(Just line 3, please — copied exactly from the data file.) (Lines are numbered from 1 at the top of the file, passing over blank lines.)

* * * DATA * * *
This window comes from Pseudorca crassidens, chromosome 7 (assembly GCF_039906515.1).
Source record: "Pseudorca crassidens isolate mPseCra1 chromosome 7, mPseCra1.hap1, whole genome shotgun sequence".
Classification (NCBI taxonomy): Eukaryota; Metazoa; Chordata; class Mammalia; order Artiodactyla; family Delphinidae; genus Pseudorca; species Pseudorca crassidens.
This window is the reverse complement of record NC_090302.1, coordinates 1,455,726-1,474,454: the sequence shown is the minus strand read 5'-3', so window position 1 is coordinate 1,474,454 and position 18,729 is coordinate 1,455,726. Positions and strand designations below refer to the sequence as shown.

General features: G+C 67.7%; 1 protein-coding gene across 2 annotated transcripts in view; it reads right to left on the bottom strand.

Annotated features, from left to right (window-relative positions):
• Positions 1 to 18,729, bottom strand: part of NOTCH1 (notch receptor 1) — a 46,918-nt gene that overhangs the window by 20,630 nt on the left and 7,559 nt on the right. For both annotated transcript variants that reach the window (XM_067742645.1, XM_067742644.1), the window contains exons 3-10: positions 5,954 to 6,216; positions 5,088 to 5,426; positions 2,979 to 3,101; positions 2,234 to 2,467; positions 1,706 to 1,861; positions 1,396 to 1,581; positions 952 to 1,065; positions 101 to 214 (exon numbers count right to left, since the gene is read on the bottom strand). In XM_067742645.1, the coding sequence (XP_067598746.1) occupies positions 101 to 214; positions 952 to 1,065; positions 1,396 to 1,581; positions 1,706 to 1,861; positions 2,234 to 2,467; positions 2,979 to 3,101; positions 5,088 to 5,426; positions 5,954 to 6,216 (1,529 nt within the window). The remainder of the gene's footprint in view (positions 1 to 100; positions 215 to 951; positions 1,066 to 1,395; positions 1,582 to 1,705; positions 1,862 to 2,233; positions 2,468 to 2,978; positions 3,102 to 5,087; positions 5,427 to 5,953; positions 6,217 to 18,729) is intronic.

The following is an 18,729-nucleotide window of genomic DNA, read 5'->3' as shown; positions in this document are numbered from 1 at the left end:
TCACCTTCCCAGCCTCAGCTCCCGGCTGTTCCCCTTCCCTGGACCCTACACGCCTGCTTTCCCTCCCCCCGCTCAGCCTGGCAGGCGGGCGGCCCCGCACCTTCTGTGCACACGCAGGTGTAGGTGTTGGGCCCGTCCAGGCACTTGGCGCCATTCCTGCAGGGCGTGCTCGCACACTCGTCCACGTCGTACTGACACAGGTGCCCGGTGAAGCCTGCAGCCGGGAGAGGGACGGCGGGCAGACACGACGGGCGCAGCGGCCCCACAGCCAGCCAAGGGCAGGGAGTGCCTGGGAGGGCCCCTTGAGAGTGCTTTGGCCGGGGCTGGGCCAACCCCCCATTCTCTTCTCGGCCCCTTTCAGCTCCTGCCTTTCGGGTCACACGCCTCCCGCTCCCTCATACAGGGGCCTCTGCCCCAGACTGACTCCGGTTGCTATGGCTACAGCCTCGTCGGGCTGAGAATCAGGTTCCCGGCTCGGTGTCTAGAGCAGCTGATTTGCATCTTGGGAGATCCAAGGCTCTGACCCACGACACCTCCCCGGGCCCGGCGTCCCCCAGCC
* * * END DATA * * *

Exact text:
Classification (NCBI taxonomy): Eukaryota; Metazoa; Chordata; class Mammalia; order Artiodactyla; family Delphinidae; genus Pseudorca; species Pseudorca crassidens.